Circe, Franz von Stuck


Pseudo-Hyginus, Fabulae 30 (trans. Grant) (Roman mythographer C2nd A.D.) :
"The Nemean Lion, an invulnerable monster, which Luna [Selene] had nourished in a two-mouthed cave, he [Herakles] slew and took the pelt for defensive covering."

Seneca, Hercules Furens 83 ff (trans. Miller) (Roman tragedy C1st A.D.) :
"Let Luna [Selene the moon] in the sky produce still other monstrous creatures. But he [Herakles] has conquered such as these [i.e. the Nemeian lion, born of the moon]."

Orphic Hymn 9 to Selene (trans. Taylor) (Greek hymns C3rd B.C. to 2nd A.D.) :
"To Selene (Moon), Fumigation from Aromatics. Hear, goddess queen (thea basileia), diffusing silver light, bull-horned, and wandering through the gloom of night. With stars surrounded, and with circuit wide night’s torch extending, through the heavens you ride: female and male, with silvery rays you shine, and now full-orbed, now tending to decline. Mother of ages, fruit-producing Mene (Moon), whose amber orb makes night’s reflected noon: lover of horses, splendid queen of night, all-seeing power, bedecked with starry light, lover of vigilance, the foe of strife, in peace rejoicing, and a prudent life: fair lamp of night, its ornament and friend, who givest to nature’s works their destined end. Queen of the stars, all-wise Goddess, hail! Decked with a graceful robe and amble veil. Come, blessed Goddess, prudent, starry, bright, come, moony-lamp, with chaste and splendid light, shine on these sacred rites with prosperous rays, and pleased accept thy suppliants’ mystic praise."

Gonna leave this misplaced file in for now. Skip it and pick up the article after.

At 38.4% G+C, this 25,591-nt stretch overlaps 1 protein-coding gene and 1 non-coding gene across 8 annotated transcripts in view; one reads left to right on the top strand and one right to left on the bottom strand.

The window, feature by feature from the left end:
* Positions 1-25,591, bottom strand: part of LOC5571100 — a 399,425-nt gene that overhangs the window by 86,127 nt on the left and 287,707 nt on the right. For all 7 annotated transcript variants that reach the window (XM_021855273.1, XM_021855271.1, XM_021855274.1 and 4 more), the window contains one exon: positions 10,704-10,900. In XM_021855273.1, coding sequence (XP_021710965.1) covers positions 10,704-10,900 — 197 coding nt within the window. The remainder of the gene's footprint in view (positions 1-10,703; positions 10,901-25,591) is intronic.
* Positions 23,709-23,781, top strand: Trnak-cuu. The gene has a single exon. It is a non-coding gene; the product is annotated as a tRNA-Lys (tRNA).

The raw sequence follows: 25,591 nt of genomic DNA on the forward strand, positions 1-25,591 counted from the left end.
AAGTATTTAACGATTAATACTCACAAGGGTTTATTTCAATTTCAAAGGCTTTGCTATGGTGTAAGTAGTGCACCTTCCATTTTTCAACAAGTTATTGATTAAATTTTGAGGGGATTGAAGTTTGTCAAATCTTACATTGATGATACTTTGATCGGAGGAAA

Virgil, Georgics 3. 390 ff (trans. Fairclough) (Roman bucolic C1st B.C.) :